“No, I’m not going to do theater for a while because my daughter has her last year in high school,” Close explained. “She’s actually given up horseback riding. She did really well and loved it, but she didn’t want to make it her life. I’m happy because she missed a lot because of the discipline of the riding, and can now reconnect with friends and have a really great senior year.”

When I said to hard-partying James Marsden, “What a shit you played in this movie,” he laughingly replied, “Oh no, I liked him! I empathized with him, actually, a good, conflicted character is always fun to play. I read the script and my agents sent me a short film of Chris’ which I thought was pretty incredible. I said, ‘I’ll play any role you want me to.’ This is kind of a sad occasion because of Ismail, but we celebrate him for this is the kind of work that was his life. He was on the set every other day, making food for everybody, he made you feel like family and I’m proud to be a part of this.”

Hottie Marsden’s next film is “Alibi,” with Rebecca Romijn, Steve Coogan and Selma Blair.

“It’s about a guy who creates an alibi service for people who want to cheat on their husbands and wives,” Marsden told me. “A fun movie; it was nice to work with Rebecca, and she was not in full makeup!”

The real star of the glitzy Carnegie Hall benefit concert of “South Pacific” on June 9 was the magnificent Orchestra of St. Luke’s, under the masterful baton of Paul Gemignani. From the first notes of the overture––the inexpressibly lush strains of “Bali Hai–– the hall was awash in the sumptuousness of Richard Rodgers’ unsurpassed melodic genius. I sat behind Lauren Bacall and Phyllis Newman, who gushed over Brian Stokes Mitchell’s voice like two schoolgirls. He was, indeed, in top form, but I wish director Walter Bobbie had let him perform the role of Emile de Becque sans French accent. If you’re going to play around with the racial scheme of things, casting-wise, why stick with an obviously feigned accent, especially in a concert version, that merely restricts a performer and limits the music’s appeal?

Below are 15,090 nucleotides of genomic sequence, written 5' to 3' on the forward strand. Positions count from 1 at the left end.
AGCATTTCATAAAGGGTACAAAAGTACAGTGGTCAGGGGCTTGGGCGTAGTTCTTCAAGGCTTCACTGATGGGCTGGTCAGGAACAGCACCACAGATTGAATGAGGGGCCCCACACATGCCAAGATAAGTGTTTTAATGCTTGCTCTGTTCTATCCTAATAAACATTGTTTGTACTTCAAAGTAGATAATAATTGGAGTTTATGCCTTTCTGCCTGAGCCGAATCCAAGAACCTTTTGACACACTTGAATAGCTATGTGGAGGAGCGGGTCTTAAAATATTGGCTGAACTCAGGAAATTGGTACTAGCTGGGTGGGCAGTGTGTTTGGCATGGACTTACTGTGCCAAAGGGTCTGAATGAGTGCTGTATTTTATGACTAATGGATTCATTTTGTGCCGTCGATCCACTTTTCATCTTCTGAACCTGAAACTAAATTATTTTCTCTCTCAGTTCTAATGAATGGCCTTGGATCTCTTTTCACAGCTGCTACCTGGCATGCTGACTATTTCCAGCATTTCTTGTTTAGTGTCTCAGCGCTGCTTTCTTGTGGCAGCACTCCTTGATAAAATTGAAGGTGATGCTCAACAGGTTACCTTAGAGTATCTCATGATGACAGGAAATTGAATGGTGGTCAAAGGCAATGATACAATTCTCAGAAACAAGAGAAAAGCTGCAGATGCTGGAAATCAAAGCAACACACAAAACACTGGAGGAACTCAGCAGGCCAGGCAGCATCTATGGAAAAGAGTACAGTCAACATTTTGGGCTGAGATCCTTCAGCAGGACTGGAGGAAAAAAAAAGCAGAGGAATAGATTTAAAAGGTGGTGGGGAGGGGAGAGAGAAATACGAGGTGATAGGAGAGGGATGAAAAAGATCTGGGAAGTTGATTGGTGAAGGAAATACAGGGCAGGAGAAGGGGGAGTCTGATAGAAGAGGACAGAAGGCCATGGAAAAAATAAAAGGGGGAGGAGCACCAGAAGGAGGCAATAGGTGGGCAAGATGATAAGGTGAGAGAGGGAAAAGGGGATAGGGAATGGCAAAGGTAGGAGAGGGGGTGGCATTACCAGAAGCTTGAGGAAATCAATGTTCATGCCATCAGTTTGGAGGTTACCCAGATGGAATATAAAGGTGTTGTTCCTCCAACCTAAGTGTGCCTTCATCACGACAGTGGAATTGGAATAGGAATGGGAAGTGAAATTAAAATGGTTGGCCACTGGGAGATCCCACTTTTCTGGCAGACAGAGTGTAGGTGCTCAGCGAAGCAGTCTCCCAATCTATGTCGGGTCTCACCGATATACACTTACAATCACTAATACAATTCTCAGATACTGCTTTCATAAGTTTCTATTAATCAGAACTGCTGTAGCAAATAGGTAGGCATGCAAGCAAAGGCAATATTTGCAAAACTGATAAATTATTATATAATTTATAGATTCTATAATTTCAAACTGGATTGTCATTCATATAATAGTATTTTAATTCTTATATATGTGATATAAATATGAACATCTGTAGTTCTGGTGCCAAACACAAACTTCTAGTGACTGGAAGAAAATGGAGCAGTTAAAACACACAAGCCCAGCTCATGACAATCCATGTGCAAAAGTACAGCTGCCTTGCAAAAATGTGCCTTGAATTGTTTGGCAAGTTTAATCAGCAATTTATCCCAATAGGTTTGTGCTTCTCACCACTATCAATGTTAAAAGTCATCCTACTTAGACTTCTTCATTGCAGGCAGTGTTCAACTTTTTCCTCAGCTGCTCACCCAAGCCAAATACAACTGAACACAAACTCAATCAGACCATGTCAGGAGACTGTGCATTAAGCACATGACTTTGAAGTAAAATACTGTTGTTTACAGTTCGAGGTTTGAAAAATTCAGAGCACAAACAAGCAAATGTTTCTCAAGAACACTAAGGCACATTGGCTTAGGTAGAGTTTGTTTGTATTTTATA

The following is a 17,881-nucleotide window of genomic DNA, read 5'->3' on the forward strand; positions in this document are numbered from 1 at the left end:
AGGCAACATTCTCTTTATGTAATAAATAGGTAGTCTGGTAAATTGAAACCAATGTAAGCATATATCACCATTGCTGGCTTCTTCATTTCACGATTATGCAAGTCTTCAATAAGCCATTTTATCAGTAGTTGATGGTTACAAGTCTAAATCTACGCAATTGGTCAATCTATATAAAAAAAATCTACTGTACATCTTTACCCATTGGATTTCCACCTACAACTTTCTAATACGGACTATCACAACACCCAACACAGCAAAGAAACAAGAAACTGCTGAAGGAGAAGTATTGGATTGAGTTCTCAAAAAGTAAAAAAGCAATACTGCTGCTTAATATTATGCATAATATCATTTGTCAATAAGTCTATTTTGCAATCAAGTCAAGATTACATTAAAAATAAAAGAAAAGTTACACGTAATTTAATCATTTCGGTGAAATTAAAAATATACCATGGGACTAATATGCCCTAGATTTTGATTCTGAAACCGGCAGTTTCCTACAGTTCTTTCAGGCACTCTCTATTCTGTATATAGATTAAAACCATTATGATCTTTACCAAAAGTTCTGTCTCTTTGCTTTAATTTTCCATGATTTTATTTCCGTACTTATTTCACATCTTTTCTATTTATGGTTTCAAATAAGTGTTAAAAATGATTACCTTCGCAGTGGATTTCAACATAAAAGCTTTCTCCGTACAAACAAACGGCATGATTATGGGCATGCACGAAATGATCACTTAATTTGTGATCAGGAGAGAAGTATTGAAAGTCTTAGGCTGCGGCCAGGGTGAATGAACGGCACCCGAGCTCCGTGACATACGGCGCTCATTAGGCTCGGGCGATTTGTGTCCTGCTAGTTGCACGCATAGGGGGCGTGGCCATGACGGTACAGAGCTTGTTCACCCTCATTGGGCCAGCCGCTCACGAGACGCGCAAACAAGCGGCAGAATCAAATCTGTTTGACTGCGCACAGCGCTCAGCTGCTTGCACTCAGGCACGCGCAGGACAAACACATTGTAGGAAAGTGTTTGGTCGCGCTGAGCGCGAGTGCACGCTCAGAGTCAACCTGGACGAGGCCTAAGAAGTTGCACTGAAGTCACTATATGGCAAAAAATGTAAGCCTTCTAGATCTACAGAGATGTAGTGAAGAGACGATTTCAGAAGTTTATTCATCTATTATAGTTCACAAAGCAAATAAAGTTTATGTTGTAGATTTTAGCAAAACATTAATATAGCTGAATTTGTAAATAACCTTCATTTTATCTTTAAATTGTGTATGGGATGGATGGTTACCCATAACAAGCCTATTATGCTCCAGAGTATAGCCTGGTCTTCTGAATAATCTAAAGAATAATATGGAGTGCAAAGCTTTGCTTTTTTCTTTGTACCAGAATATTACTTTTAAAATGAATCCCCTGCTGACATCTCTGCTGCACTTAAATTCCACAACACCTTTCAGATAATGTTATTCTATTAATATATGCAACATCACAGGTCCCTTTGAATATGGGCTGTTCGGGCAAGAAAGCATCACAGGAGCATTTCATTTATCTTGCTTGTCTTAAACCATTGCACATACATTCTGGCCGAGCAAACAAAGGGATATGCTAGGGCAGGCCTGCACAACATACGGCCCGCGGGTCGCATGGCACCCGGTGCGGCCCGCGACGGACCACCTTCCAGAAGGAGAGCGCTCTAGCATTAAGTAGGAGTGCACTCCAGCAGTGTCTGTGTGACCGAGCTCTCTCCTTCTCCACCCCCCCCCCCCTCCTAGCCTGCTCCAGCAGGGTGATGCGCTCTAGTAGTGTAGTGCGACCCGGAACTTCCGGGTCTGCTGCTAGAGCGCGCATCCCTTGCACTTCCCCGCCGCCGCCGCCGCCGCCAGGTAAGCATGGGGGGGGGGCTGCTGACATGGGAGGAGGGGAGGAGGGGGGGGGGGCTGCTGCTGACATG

As accents go, Reba McEntire’s couldn’t have been more corn-pone, making her Nellie Forbush even more of a “hick from the sticks” than usual. It really worked, however, as did her country voice, bringing fresh flavor to the old Mary Martin standards. Of course, you really had to witness Martin’s heartbreakingly ecstatic response to Ezio Pinza’s “Some Enchanted Evening” to understand that legend’s true magic.

What didn’t work was the cast’s heavy reliance on their scripts, especially during the songs. While one can understand the lack of time and rehearsal involved in these one-night-only specials, surely they could have learned at least some of the songs by heart. Show queens in the audience were practically ready to jump up on that stage!

PBS cameras recorded the evening for a broadcast next spring, and one can only wonder at the editing challenges this will produce, with so much intense onstage script reading going on.

When McEntire gleefully performed “Honey Bun,” the least significant song in the score, but the one she actually knew in its entirety, the show really took off, as it did during the stirring male chorus of “There is Nothin’ Like a Dame.” Jason Daniely was in honeyed tenor voice, and Alec Baldwin in fine, mega-butch, comic form as Billings, especially in coconut shell bra and grass skirt. But when, exactly, did Baldwin morph into Jackie Gleason?

Lilias White was an okay Bloody Mary, a bit overblown if that’s possible, but, as an Asian/Pacific Island-er from Oahu, I think at least one cast member could have been culled from that wide racial category in this casting mélange. Anyone deemed Polynesian in the original script’s many references was played by an African American. In particular, seeing black actress Alex de Castro, as Mary’s daughter, do fake hula-hula movements during “Happy Talk” just didn’t read right to me.

Contact David Noh at Inthenoh@aol.com.

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Updated 5:17 pm, July 20, 2018